“Move fast and break things.”
This, in a nutshell, is the mantra of the startup movement, and is a seemingly inviolable law of Silicon Valley.
Ask someone what the quote is about, and they’ll tell you it’s all about “disruption.” This is actually a short-form of “disruptive innovation,” a theory developed by Clayton Christensen of Harvard University, and popularized in his book The Innovator’s Dilemma. And while disruptive innovation started life as simply one model or approach to innovating, it’s quickly evolved to be the only game in town. If you’re not disrupting, it would seem, then you’re just not innovating.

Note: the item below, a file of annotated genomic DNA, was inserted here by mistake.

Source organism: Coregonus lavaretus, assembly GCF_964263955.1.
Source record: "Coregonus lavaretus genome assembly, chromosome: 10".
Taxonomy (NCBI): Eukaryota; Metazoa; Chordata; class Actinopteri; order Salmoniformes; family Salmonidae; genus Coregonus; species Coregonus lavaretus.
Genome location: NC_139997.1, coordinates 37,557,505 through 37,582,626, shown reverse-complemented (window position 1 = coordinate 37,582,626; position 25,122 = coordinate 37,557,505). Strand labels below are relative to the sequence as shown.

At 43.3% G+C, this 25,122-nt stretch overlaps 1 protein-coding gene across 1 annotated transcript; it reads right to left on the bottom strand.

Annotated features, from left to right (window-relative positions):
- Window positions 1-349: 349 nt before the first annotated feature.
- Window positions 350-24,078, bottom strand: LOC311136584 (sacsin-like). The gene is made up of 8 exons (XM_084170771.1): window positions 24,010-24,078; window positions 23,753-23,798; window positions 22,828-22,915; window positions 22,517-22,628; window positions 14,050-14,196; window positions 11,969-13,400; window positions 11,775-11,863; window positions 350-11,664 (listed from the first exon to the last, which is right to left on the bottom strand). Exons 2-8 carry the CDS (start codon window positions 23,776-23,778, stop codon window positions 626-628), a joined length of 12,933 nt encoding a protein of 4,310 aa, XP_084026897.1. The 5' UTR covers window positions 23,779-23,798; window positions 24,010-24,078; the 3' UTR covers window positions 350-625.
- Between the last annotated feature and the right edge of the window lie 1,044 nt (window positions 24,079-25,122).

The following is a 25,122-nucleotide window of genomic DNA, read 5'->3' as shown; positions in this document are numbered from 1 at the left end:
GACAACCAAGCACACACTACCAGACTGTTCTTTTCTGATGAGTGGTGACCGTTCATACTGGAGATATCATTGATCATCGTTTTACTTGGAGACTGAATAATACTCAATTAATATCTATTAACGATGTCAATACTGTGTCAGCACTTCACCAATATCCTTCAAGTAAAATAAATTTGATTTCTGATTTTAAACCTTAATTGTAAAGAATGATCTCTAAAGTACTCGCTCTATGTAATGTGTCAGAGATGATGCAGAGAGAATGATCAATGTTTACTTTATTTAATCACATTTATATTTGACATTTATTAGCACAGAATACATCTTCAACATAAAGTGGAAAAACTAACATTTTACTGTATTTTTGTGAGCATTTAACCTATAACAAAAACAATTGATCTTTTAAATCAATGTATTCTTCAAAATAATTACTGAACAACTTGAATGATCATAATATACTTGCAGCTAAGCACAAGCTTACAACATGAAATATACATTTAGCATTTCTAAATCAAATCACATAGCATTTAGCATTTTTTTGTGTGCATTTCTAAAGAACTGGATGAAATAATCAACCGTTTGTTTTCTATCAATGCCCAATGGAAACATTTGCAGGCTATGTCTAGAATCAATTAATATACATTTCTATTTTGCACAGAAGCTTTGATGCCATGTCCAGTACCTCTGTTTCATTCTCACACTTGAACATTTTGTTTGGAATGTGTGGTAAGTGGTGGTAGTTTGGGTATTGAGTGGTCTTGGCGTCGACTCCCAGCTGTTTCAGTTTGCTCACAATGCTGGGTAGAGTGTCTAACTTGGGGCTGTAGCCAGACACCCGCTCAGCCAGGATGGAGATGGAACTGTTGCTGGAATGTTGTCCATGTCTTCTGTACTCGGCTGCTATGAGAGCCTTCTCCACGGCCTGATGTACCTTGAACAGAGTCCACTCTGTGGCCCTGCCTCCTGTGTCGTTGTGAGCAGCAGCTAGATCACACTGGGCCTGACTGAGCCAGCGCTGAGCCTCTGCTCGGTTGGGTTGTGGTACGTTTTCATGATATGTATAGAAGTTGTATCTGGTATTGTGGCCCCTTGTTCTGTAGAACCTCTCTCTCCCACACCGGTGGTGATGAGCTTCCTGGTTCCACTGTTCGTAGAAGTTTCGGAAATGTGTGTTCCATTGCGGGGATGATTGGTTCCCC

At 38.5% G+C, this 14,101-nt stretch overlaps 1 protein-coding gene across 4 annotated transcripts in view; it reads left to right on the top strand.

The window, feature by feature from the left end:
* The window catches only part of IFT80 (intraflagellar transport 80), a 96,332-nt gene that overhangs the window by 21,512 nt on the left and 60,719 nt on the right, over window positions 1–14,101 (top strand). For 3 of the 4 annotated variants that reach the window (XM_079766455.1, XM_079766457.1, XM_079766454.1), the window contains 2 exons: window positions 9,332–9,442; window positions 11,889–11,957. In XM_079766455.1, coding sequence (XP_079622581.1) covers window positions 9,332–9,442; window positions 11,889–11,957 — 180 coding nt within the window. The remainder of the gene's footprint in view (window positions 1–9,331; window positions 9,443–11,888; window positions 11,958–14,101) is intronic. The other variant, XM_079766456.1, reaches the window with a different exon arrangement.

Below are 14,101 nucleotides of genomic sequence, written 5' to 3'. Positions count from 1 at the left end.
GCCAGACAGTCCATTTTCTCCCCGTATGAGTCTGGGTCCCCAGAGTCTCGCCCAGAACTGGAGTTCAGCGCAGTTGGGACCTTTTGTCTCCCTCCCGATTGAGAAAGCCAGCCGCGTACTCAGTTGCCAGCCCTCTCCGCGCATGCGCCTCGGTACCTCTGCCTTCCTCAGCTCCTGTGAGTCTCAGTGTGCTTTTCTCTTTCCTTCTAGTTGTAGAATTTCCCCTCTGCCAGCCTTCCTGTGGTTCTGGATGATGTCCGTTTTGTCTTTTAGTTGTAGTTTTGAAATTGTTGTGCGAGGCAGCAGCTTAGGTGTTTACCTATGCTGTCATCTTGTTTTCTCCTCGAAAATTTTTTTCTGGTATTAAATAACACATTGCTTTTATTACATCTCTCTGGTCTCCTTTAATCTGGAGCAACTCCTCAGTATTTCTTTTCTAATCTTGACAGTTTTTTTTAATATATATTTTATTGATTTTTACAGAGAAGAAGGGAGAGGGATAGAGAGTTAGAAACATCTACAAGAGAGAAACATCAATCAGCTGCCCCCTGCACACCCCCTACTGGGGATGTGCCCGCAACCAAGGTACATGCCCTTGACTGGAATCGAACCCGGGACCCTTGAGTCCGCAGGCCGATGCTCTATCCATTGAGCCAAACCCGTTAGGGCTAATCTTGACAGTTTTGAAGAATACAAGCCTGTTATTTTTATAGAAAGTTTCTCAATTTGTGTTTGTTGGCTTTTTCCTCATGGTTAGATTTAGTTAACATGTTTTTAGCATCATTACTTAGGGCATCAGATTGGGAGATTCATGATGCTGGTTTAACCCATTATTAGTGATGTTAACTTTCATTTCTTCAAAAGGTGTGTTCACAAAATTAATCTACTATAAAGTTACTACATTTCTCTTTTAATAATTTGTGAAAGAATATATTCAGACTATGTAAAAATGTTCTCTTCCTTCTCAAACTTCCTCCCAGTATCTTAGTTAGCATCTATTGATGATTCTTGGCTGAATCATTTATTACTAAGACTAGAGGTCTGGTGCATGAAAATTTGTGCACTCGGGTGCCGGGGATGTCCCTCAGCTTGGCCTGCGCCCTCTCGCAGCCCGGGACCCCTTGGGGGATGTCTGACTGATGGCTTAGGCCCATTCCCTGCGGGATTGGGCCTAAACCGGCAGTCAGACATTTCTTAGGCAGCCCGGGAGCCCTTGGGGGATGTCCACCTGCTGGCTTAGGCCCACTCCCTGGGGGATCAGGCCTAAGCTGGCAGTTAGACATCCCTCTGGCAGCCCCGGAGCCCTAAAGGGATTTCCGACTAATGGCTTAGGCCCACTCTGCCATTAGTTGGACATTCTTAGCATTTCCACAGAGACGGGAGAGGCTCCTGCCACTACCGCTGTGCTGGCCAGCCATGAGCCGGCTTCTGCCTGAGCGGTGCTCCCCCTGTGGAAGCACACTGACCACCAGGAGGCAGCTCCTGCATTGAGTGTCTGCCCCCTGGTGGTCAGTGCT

There’s more than a little reinterpretation here, of course. And some assumptions and principles that are worthwhile revisiting.
For starters, disruption isn’t normally viewed as a positive word. Look it up in the dictionary (I did) and you’ll get “to break apart; to throw into disorder; to interrupt the normal course or unity of something.” If we think about that in the course of our normal lives, those aren’t actions that strike us as terribly appetizing or appealing. They imply pain and being upset and discomfort. The journey that involves disruption is not going to be a pleasant one.
So how did we get to disruption being the rallying cry of
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